But it appears that it is not just the Spanish MotoGP fans who are growing tired of waiting. More worryingly, Pedrosa's employer is starting to lose patience with the Spaniard as well. There had been paddock rumors that Pedrosa's position was no longer set in granite as early as the middle of last year. And these rumors started to gain ground after HRC signed the talented Italian Andrea Dovizioso as Pedrosa's team mate, against the express wishes of Alberto Puig.

And Pedrosa's problems seem to be growing. The incredibly well-informed Italian site GPOne.com is reporting that 2009 will be a make-or-break year for Pedrosa, and his final chance to win the championship. Both HRC and their Spanish sponsor Repsol are losing patience with Pedrosa's lack of results, wanting to see a better return on their investment in the talented Spaniard. In addition, HRC is keen to ditch Pedrosa's manager Alberto Puig, whose Machiavellian tactics are felt to be undermining Honda's authority. Repsol, meanwhile, is growing disenchanted with Pedrosa's unsmiling demeanor, which is less than helpful for sponsorship purposes.

So HRC and Repsol are looking to another Spanish prodigy to take Pedrosa's place, should he fail to take the title this season, in the shape of Alvaro Bautista. The Man From La Mancha is a lively and lovable character, with a proven record of winning. Bautista would be a huge boon to Repsol, and comes free of the baggage associated with a Svengali-like manager.

So far, this is all just rumor and speculation. But with GPOne.com citing "sources in Spain" for their story, and a general background rumbling of discontent with Pedrosa, there could be quite a lot of substance to this story. As incredible as it may seem for HRC to drop the man likely to be top Honda rider this year and certain to take 3rd in the championship at the very least, it is still very firmly within the realms of the possible.

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Now That's Irony: Spanish Credit Crunch Scuppers Hungarian MotoGP Round

As we reported on Monday, the Hungarian round of MotoGP, due to take place on September 20th, is likely to be axed. The report, which originated with the British publication Motorcycle News, stated that construction of the brand new Balatonring track where the race was to be held was running too far behind schedule, and that as a consequence, the facility would not be ready in time to host the event. Since then, the arguments have started over who is to blame for the situation, with much finger pointing between the partners involved in the project.

The Hungarian Minister for Sport was in no doubt where the blame lay. Speaking to the Hungarian sports daily Nemzeti Sport, Istvan Gyenesei said "Our Spanish partner has not completed all of the steps set out in the agreement we have with them [..] so it looks as if the track will not be ready in time, and we will not be able to organize the Grand Prix there."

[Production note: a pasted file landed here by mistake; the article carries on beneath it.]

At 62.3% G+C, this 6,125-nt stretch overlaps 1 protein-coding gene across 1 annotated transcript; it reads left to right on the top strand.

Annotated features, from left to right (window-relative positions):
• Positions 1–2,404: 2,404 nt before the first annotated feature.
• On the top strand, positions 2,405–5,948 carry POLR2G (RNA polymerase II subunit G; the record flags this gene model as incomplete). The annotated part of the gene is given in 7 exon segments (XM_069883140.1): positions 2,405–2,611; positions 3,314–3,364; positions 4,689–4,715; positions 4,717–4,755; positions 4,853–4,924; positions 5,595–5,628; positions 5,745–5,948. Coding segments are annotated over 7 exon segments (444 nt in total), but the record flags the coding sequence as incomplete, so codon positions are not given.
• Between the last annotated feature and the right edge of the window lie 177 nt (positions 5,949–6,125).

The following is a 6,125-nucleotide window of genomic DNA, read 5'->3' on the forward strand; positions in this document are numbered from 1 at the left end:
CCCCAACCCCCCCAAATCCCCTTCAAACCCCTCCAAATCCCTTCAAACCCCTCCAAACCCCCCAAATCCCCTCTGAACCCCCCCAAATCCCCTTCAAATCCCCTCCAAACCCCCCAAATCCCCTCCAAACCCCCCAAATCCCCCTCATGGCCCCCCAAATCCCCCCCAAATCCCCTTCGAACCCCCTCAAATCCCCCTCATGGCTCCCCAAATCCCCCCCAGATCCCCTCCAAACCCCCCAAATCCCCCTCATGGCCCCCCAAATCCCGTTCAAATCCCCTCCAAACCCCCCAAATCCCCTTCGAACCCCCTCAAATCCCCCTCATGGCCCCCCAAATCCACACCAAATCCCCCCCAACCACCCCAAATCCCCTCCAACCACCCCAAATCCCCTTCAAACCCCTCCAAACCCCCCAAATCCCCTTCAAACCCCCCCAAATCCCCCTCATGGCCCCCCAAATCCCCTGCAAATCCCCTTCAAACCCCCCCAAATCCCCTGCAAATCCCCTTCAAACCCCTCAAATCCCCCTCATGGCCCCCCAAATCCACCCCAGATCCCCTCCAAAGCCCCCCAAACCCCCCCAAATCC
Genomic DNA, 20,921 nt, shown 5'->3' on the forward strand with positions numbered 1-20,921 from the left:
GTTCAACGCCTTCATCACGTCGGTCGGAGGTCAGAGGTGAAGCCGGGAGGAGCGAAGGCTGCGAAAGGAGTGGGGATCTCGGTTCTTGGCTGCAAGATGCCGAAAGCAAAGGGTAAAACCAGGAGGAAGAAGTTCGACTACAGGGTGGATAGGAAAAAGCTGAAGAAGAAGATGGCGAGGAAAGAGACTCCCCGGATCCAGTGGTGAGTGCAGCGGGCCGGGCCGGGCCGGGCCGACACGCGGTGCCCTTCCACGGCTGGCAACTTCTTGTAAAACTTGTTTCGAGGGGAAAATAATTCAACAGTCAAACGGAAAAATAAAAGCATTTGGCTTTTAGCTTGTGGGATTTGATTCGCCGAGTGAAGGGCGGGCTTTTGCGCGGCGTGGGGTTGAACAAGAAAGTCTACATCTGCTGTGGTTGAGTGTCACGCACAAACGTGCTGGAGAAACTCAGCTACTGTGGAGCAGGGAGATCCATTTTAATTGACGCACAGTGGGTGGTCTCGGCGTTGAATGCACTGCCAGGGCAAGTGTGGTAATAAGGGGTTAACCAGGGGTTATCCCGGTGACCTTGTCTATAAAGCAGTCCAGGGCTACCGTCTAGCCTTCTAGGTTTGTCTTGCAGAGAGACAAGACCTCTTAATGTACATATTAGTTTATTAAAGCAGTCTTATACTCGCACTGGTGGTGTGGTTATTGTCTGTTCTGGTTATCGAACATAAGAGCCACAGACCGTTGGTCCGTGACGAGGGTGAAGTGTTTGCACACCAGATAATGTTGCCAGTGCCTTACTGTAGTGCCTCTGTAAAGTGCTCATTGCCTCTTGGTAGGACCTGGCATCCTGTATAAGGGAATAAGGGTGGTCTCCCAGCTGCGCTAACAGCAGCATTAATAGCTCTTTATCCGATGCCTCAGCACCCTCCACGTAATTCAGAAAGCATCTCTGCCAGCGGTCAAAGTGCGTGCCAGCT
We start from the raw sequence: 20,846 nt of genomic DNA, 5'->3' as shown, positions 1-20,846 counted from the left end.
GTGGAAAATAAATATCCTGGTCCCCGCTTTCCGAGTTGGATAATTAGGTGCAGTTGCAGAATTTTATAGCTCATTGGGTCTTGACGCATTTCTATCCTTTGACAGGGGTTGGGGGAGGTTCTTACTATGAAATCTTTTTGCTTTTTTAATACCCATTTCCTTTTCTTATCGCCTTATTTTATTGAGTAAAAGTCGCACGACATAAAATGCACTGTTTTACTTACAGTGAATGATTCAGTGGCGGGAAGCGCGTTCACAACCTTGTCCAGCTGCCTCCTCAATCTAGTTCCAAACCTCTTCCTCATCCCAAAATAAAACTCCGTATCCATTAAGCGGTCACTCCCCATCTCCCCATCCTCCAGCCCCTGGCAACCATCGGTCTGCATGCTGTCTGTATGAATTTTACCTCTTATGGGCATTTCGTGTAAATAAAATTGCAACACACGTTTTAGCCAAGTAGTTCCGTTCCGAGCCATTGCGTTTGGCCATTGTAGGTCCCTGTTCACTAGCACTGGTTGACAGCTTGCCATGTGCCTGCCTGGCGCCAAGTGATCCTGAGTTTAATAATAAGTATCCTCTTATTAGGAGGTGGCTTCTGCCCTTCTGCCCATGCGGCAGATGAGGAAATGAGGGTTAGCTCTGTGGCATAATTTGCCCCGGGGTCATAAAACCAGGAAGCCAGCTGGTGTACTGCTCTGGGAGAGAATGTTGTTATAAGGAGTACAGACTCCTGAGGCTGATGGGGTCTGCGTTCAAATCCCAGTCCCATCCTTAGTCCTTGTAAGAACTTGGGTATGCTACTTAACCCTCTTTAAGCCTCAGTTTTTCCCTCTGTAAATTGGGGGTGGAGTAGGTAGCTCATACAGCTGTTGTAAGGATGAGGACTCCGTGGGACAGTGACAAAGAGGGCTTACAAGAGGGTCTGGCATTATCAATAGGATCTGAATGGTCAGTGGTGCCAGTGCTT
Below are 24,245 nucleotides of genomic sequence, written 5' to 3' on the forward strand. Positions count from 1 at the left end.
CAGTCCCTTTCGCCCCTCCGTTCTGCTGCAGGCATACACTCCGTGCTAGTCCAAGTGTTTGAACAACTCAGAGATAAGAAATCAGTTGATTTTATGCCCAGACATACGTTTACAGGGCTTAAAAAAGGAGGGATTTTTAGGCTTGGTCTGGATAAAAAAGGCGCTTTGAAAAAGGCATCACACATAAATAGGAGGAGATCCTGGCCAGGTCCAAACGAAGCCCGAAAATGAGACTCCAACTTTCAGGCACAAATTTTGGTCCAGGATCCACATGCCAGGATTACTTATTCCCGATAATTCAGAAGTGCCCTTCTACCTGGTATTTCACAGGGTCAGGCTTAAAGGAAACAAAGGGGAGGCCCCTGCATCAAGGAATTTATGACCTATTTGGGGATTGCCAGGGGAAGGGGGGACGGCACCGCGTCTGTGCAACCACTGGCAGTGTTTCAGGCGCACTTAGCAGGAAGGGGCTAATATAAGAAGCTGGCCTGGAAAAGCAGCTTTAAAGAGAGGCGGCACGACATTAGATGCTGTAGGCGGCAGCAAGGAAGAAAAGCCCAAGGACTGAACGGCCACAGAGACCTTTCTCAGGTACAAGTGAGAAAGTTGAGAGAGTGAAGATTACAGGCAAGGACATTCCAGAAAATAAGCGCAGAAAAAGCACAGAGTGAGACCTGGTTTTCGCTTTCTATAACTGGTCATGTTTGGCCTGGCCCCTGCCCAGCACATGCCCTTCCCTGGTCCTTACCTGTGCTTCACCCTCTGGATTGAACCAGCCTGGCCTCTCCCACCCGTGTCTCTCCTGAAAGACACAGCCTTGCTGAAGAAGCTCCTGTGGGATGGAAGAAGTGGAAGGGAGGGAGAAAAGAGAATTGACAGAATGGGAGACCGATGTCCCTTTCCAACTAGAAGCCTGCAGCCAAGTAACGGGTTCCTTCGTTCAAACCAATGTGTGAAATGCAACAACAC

But the Spanish company involved were quick to reject any talk of the blame laying with them. Janos Bence Kovacs, president of the Grupo Milton responded to the minister's accusations "I'm surprised what the minister said. We've met all of the deadlines so far. Our tempo is fine, we're even a little bit faster than expected. We will do exactly what we have agreed to do. The project is right on schedule. We will do everything that we are expected to do." He refused to respond to the allegations published in MCN, dismissing them as "purely gossip".

As for the real state of construction, it is difficult to tell just how far along Grupo Milton has proceeded, though the photos published on the website of Sportgeza.hu do not look promising. Obviously, at this stage, construction consists mostly of preparing the site for the track and the foundations to be laid, and so photos can be deceptive.

But Grupo Milton is in a difficult position. Since the outbreak of the current economic crisis, Spanish banks have tightened up their lending considerably. Spanish construction companies have been hit particularly badly, as the banks start to demand repayment of the vast debts the companies have, which they used to finance the building boom which has fueled the Spanish economy for the past 10 years. With the bursing of the housing bubble, property prices have collapsed, leaving large sections of the Spanish construction industry either bankrupt, or teetering on the very brink.

Grupo Milton, which specializes in property in Hungary and Rumania, has been less badly hit by the collapse of Spanish property prices, but could well find itself falling victim to the reluctance of Spanish banks to lend money for construction. Ironically, the could find themselves hoping to be bailed out by the Hungarian government, in a bid to save what would be a big boost for the local economy, rather than the Spanish government.

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Hungary MotoGP Round Could Be Canceled

The financial crisis looks close to claiming yet another victim in MotoGP. After Kawasaki's withdrawal, and a similar fate narrowly avoided for Suzuki, this time it is a race which is on the chopping block. Motorcycle News is reporting that the Hungarian round of MotoGP could be canceled, after funding problems have struck construction of the brand new Balatonring circuit.